Lovecraft Country: The Revolutionary History of Gil Scott-Heron's "Whitey on the Moon"

Episode two of HBO's Lovecraft Country features Gil Scott-Heron's "Whitey on the Moon" — in fact, the episode itself is titled "Whitey's on the Moon." While Lovecraft Country takes place in the '50s, Scott-Heron's spoken-word poem first came out in 1970, right after the moon landing. Given that the series is a blend of sci-fi monsters and the horrors of Jim Crow segregation, the song choice certainly makes sense. But what exactly is the history behind the song? Let's take a look at the song and how it fits into America's social context during this turbulent era.

Scott-Heron released his debut album, Small Talk at 125th and Lenox, in 1970. Perhaps the most well-known track from the record is "The Revolution Will Not Be Televised." On side two, Scott-Heron also made waves with "Whitey on the Moon." In the opening moments of the recording, Scott-Heron says that he was inspired by "some whiteys on the moon." But really, he was also inspired by Black Panthers leader Eldridge Cleaver, who called the moon landing a "flying circus" that distracted Americans from problems at home. Neil Armstrong and Buzz Aldrin famously set foot on the moon in July 1969. Their landing was celebrated as a win for America in the space race as well as a global technological achievement. However, systemic racism and economic injustice still wreaked havoc even as segregation formally ended. The Apollo program cost $25.4 billion, which is $180 billion today. In the background of the space race, there were protests against the Vietnam War as well as those for labor, women's rights, and Black liberation.

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Like many in the Black press, Scott-Heron critiqued how America could justify using taxpayer money on the Apollo program while widespread poverty persisted in the country. According to the Economic Policy Institute, the Black poverty rate was 33.5 percent in 1968, and Black Americans were three times more likely to be living in poverty than whites. Martin Luther King Jr. himself spoke on this issue in a 1966 Senate hearing, predicting that "in a few years we can be assured that we will set a man on the moon and with an adequate telescope he will be able to see the slum on earth with their intensified congestion, decay, and turbulence."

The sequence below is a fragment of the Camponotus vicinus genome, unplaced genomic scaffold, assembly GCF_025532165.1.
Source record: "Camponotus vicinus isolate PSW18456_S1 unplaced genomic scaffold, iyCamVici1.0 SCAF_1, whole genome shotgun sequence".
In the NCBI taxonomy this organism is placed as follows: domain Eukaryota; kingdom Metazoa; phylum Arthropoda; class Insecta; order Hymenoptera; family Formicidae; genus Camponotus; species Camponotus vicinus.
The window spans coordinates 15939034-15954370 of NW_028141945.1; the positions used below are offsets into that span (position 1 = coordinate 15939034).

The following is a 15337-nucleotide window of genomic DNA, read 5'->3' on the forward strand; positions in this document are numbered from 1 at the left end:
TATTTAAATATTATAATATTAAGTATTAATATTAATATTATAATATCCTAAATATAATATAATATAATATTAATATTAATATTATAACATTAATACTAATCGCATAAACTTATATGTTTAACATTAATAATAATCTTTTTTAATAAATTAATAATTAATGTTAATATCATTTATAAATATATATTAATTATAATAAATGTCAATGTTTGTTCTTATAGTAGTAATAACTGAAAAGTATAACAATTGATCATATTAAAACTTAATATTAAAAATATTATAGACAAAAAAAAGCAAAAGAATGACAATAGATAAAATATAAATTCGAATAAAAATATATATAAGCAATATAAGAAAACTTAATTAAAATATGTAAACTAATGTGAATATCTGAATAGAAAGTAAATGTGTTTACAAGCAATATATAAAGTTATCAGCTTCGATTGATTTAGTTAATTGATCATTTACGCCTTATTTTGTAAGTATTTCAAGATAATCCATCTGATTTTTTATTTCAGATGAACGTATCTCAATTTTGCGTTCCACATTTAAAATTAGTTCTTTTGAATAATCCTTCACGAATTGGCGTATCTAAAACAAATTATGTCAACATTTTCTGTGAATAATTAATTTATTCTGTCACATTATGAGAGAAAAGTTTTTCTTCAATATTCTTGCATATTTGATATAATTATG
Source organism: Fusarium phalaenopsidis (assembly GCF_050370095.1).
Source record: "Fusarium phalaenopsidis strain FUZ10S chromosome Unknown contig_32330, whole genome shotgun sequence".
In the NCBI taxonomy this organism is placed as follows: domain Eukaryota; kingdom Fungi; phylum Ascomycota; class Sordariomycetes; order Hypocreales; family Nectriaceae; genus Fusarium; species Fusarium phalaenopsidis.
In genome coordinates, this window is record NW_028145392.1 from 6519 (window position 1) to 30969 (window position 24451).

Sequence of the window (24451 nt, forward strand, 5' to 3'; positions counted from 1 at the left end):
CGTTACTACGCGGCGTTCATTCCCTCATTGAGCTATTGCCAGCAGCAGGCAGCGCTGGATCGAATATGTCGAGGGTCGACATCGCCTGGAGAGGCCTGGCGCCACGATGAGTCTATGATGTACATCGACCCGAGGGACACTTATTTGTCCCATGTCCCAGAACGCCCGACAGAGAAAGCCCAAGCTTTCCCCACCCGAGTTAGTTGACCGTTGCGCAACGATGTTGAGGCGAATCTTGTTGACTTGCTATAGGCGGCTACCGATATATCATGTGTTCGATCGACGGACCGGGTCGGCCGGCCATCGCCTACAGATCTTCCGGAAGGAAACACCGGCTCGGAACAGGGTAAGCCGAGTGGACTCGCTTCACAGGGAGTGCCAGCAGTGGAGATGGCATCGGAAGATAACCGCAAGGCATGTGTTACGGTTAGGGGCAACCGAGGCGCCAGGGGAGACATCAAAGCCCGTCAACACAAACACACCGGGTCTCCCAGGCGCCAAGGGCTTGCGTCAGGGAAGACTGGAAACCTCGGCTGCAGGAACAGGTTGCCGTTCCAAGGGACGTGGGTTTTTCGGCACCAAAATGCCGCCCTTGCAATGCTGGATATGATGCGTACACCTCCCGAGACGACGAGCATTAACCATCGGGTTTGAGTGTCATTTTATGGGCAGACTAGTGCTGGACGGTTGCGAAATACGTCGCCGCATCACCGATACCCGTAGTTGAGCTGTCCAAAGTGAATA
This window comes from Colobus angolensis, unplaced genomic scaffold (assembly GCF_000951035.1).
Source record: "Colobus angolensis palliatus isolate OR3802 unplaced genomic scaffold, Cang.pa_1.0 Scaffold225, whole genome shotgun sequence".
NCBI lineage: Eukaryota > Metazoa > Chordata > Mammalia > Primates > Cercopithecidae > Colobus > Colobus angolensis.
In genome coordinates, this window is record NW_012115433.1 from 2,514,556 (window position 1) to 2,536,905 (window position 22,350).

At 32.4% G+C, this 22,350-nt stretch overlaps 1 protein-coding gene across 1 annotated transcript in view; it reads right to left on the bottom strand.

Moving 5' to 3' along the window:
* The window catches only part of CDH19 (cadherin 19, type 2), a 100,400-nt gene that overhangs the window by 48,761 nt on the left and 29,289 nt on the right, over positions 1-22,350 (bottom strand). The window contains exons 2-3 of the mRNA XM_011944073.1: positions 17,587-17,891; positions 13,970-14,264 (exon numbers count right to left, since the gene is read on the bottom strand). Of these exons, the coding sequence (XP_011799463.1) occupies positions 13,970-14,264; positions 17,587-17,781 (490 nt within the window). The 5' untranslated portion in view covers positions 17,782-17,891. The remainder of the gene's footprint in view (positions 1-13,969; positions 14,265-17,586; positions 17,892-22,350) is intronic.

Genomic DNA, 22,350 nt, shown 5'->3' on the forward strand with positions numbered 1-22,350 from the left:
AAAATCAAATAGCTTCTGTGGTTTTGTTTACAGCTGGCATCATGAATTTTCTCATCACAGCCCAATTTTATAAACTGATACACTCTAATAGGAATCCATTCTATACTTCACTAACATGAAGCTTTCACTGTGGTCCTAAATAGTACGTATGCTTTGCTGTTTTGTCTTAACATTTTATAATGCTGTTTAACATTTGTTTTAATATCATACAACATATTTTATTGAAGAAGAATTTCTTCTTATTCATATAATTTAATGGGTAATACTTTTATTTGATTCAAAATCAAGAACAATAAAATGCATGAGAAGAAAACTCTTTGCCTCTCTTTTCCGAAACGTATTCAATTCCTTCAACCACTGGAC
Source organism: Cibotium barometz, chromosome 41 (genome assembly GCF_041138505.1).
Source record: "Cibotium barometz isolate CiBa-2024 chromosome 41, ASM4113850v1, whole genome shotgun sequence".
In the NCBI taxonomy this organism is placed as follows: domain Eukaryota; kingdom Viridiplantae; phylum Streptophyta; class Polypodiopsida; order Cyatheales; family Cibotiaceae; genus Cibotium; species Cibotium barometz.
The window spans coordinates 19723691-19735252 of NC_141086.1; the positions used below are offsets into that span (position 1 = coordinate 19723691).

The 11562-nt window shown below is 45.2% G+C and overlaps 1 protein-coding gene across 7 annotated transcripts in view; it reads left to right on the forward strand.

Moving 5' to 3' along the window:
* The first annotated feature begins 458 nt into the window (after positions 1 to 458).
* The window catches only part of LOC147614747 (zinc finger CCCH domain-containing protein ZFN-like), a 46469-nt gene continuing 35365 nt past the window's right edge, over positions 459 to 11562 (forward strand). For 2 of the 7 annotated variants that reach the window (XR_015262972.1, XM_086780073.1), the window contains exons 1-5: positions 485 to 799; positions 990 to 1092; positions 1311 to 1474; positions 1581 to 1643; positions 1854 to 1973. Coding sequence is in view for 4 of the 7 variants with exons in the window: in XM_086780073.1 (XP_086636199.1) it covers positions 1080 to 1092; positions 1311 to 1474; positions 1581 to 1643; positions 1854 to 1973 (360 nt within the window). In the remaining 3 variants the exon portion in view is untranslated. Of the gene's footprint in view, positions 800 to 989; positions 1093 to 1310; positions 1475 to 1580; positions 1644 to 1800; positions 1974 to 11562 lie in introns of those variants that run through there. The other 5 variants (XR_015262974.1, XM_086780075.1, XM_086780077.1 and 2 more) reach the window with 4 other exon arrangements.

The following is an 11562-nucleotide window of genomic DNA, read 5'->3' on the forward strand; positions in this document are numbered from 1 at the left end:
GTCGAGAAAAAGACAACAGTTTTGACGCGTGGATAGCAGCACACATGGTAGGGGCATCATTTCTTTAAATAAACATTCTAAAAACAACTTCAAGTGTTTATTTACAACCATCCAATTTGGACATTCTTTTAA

Throughout the song, Scott-Heron speaks of being unable to pay doctor bills and struggling to meet rent even though "Whitey's on the moon." That phrase, in fact, is reiterated almost every other line as a refrain. The song emphasizes the lack of affordable healthcare and housing even though white men have made it to the moon. The message of the piece is rather straightforward but certainly still holds relevance today.

Read the full lyrics below:

A rat done bit my sister Nell.
(with Whitey on the moon)
Her face and arms began to swell.
(and Whitey's on the moon)
I can't pay no doctor bill.
(but Whitey's on the moon)
Ten years from now I'll be payin' still.
(while Whitey's on the moon)

The man jus' upped my rent las' night.
('cause Whitey's on the moon)
No hot water, no toilets, no lights.
(but Whitey's on the moon)
I wonder why he's uppi' me?
('cause Whitey's on the moon?)
I was already payin' 'im fifty a week.
(with Whitey on the moon)

Taxes takin' my whole damn check,
Junkies makin' me a nervous wreck,
The price of food is goin' up,
An' as if all that sh*t wasn't enough

A rat done bit my sister Nell.
(with Whitey on the moon)
Her face an' arm began to swell.
(but Whitey's on the moon)
Was all that money I made las' year
(for Whitey on the moon?)
How come there ain't no money here?
(Hm! Whitey's on the moon)
Y'know I jus' 'bout had my fill
(of Whitey on the moon)
I think I'll sen' these doctor bills,
Airmail special
(to Whitey on the moon)